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PRECIOUS-Gold jumps to 6-week top after Fed statement, U.S. dollar drops

    * Gold turns higher after Fed statement
    * Fed holds rates flat as expected
    * Dollar turns lower, U.S. Treasury yields drop

 (New throughout, adds Fed statement, updates prices, market
activity and comment; adds second byline and dateline, previous
LONDON)
    By Marcy Nicholson and Maytaal Angel
    NEW YORK/LONDON, July 26 (Reuters) - Gold jumped 1 percent
to a six-week high on Wednesday, after the U.S. Federal Reserve
said it would start to wind down its massive holdings of bonds
"relatively soon," pushing the dollar lower.
    The U.S. central bank kept interest rates unchanged as
expected and said it was continuing the slow path of monetary
tightening that has lifted rates by a percentage point since
2015, the Fed said in a statement following a two-day meeting.
            
    Spot gold        rallied 1.1 percent to $1,262.11 an ounce
by 3:11 p.m. EDT (1911 GMT). Its session high of $1,263.42 was
the highest since June 15.
    Before the Fed statement, U.S. gold futures         for
August delivery settled down 0.2 percent at $1,249.40.
    "Gold clawed back recent losses and surged to fresh highs of
the rally as the Fed confirmed it was on a summer sabbatical
with a safe statement that nodded to lower inflation but was
offset by a confirmation that balance sheet tapering would occur
'relatively soon,'" said Tai Wong, director of base and precious
metals trading for BMO Capital Markets in New York.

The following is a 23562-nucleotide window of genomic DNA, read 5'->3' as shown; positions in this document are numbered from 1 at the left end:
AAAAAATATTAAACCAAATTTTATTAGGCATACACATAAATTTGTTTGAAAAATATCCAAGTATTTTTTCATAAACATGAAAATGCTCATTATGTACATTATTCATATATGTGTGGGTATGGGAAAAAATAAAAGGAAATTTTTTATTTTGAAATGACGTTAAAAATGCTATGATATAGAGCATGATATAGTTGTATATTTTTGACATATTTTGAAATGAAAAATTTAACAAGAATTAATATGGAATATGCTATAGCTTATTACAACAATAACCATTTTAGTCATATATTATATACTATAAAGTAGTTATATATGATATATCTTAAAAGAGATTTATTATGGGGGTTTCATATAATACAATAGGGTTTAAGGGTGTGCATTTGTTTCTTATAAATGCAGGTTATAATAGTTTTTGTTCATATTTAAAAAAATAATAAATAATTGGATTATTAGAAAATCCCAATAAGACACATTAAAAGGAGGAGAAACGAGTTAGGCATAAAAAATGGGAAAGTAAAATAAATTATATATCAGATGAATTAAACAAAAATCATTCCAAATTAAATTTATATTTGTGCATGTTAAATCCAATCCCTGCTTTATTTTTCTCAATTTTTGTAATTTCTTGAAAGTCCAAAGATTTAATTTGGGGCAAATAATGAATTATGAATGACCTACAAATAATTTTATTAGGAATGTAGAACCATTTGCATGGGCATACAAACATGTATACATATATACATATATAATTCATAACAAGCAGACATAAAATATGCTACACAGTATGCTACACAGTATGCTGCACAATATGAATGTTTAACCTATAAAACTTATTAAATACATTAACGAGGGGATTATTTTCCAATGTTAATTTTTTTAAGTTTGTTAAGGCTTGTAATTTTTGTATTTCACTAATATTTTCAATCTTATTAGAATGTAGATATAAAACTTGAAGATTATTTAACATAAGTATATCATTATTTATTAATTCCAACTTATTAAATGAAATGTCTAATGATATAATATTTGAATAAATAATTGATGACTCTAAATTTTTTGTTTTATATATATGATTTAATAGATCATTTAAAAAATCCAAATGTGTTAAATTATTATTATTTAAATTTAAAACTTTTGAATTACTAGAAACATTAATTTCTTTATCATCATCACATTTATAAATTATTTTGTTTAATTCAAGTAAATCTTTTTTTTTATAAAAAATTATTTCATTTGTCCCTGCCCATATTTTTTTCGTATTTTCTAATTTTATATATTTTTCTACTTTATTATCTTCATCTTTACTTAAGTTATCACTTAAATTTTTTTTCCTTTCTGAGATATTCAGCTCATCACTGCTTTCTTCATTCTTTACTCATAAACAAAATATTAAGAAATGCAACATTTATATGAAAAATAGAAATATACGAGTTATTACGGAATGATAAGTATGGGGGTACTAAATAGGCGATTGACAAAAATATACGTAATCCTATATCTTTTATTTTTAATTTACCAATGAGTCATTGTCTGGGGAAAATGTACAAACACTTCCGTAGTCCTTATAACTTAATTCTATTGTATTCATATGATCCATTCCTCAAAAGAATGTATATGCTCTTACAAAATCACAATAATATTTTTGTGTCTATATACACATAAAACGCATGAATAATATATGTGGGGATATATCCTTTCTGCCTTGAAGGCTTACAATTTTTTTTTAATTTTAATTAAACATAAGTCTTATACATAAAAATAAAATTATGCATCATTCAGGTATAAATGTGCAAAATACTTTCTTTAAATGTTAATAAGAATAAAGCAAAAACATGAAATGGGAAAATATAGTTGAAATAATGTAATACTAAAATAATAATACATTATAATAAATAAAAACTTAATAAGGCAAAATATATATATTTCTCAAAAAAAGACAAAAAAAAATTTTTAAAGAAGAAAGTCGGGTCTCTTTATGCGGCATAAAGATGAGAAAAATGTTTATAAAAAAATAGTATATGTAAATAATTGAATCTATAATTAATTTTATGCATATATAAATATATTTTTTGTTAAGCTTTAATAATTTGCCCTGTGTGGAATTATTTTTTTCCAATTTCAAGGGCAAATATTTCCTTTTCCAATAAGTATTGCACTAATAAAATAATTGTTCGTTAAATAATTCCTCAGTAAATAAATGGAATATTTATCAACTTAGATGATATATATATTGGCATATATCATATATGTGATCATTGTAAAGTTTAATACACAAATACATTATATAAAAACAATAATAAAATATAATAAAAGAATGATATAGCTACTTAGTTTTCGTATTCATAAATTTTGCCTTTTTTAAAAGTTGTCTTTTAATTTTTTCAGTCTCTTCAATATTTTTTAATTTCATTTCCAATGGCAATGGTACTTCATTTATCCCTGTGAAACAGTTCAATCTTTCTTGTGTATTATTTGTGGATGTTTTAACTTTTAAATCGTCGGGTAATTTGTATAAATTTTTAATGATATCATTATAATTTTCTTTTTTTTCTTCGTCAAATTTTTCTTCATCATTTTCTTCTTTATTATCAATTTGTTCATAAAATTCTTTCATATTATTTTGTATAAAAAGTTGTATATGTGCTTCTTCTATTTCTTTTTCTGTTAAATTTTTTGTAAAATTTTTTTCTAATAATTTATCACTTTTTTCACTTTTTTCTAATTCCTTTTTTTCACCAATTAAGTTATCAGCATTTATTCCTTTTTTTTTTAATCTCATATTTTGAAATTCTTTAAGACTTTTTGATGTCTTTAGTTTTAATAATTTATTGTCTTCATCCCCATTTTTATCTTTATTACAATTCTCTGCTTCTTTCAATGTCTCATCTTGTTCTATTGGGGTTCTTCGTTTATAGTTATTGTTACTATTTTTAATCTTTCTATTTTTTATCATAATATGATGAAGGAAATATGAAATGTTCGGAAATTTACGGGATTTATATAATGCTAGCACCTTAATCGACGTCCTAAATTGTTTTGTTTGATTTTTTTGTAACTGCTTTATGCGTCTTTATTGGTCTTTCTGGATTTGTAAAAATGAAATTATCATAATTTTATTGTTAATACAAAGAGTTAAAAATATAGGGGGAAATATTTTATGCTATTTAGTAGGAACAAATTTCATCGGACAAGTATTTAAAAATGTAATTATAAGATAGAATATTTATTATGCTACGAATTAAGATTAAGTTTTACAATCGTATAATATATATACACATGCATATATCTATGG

The dollar        fell to a 13-month low against a basket of
major currencies after the Fed statement. U.S. 10-year Treasury
yields             also fell, providing support to bullion.
      
    Lower yields decrease the opportunity cost of holding
non-yielding gold, while a weaker greenback makes dollar-priced
bullion less expensive for holders of other currencies.
    "They weren't quite ready to start the clock on letting
bonds roll off their balance sheet, but saying it's coming
'relative soon' is in line with our view that it's on tap for
the September decision," said Avery Shenfeld, chief economist
for CIBC Capital Markets.
    Prior to the statement, expectations of another rate hike
before the end of the year were less than 50 percent. 
    "We expect the Fed to delay its next rate hike until
December this year, with risks skewed toward a longer pause
given the possibility that core inflation takes longer to
recover. We expect two rate hikes next year." ABN Amro economist
Nick Kounis said in a note.
    Holdings at the SPDR Gold Trust      , the world's largest
gold-backed exchange-traded fund, fell 1.13 percent to 800.45
tonnes on Tuesday from 809.62 tonnes on Monday, weighing on gold
prices earlier in the session.             
    In other precious metals, silver        turned higher and
was up 0.8 percent at $16.59 per ounce.
    Platinum        edged up 0.03 percent to $923.75 per ounce,
while palladium        rose 1.1 percent to $866.40 per ounce.

 (Additional reporting by Nithin Prasad and Arpan Varghese in
Bengaluru; Editing by Elaine Hardcastle and David Gregorio)
  
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